Summary of Book XXIII
Newman returns to Paris and tries to figure out how to use his information against the Bellegardes. Mrs. Bread arrives and becomes the housekeeper. She says Claire refuses to receive her family, and after she takes orders, they will never be able to see her. Mrs. Bread tells him where the convent is; he can go to mass there and hear the nuns sing, but no one is allowed to see them.
Mrs. Bread says that the old marquise tried to stop her from leaving and seemed scared that she was going to serve Newman. Newman exults at this news, for he is completely taken up in his purpose of revenge. His friend, Mrs. Tristram, helps him to get into the Carmelite chapel.
Commentary on Book XXIII
Mrs. Bread dwells on the hard life of the Carmelite nuns until Newman cannot bear it. Newman gives her a job as his housekeeper and security from the Bellegardes. He is now like a different man, pale, and full of anger and revenge. This is not like his easy going character. It is surprising except that his grief over the loss of Claire has no other outlet. He assumes the role of the righteous American cowboy pursuing justice. The thought of Claire shut up in a convent seems like another murder to him. The father, Valentin, and Claire have been snuffed out. There does seem to be a curse.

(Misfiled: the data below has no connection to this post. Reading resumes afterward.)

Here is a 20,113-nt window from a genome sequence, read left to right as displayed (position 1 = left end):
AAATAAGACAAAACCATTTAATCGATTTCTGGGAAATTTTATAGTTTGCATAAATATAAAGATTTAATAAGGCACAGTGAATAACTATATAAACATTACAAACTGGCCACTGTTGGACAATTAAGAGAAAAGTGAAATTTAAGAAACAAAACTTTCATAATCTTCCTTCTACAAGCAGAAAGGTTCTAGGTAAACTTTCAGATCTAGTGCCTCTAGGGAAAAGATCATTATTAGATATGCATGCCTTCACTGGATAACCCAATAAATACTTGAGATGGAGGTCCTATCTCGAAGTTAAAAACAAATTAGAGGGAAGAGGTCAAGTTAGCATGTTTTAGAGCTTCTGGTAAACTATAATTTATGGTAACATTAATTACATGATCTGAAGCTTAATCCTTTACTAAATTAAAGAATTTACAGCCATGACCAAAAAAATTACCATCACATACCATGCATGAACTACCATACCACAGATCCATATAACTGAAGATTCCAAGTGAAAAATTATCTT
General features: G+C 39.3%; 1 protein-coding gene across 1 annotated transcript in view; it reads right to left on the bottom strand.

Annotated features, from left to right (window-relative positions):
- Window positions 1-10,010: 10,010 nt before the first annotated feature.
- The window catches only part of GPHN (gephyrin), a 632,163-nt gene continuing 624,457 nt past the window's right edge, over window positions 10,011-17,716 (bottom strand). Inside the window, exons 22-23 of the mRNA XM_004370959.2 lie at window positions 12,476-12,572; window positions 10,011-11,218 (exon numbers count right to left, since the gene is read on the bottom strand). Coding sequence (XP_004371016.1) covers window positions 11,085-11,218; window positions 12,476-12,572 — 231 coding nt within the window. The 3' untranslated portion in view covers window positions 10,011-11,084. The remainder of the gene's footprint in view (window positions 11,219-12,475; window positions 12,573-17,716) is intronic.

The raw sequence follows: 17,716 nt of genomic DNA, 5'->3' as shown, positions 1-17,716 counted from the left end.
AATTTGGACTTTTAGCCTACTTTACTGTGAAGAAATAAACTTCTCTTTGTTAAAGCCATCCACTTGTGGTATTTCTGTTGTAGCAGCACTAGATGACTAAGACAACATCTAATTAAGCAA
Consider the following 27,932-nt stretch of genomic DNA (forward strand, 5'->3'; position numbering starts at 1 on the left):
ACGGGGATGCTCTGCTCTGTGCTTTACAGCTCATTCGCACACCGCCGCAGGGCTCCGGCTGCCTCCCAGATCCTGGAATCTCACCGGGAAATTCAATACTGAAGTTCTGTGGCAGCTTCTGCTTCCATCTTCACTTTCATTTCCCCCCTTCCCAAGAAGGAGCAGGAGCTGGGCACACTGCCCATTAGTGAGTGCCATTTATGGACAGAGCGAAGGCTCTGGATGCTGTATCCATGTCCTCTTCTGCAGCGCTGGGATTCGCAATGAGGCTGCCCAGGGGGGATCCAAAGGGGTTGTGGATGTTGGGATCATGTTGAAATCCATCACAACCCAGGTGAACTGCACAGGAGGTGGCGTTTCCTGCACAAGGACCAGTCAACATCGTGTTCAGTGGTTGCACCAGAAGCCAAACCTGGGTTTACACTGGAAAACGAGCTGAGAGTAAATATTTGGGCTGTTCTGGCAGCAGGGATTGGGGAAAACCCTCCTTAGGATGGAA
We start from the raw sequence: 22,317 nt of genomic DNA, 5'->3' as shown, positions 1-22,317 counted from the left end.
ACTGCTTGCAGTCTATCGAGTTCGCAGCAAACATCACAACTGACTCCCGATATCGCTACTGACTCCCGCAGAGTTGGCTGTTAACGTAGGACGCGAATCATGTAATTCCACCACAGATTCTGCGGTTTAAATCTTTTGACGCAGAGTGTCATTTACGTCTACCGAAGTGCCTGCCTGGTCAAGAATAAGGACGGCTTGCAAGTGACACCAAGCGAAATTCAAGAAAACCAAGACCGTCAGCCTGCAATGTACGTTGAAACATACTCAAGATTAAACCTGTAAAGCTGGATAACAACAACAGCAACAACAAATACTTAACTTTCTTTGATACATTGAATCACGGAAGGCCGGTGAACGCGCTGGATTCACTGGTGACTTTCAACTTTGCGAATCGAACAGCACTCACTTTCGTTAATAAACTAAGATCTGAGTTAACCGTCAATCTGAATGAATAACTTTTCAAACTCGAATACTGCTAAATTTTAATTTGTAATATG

Summary of Chapter XXIV
Newman walks by the convent many times. It is in a prosperous section of town. He is disturbed that the convent has no windows. On Sunday he goes to chapel to hear mass. There is a screen dividing visitors from nuns. He hears the women chanting. Agitated and close to tears, he leaves just as the Bellegardes are arriving. They look at him with dismay.
A lady in a carriage outside turns out to be Madame Urbain de Bellegarde waiting for her husband and mother-in-law. She is kind to him and agrees to help him meet the Bellegardes after mass. There in the park, he accuses them to their faces of murder. The mother is cool, but the son turns white. Newman gives them a copy of the note but keeps the original and threatens to expose them. The next day Urbain calls on Newman to ask his price for the paper. He believes it is genuine. He claims he wants to preserve his father's good name.
Commentary on Chapter XXIV
The marquise does not buckle under Newman's pressure. Urbain asks Newman to act like a gentleman. Newman lashes out that they do not consider him to be a gentleman. Urbain warns that all their friends are loyal and will not listen to him. He will be attacking Claire if he attacks the family.
The Bellegardes do not respond as Newman wishes. They continue to protest their innocence but implicate Mrs. Bread and the father as culprits. They do not want the family name sullied, but Urbain lets Newman know he is powerless against an old French family with many friends.
James gives another “turn of the screw” by having the Bellegardes admit the note is genuine, but they imply the old marquis was the cruel one, having many mistresses, including Mrs. Bread. In this way suspicion is thrown back on the late marquis and Mrs. Bread for trying to dishonor the marquise. The mystery seems to be messier all the time, but Newman charges around as though his aggression will solve something.
Text: James, Henry, The American, The Project Gutenberg Ebook, #177, www.gutenberg.org, January 2, 2007.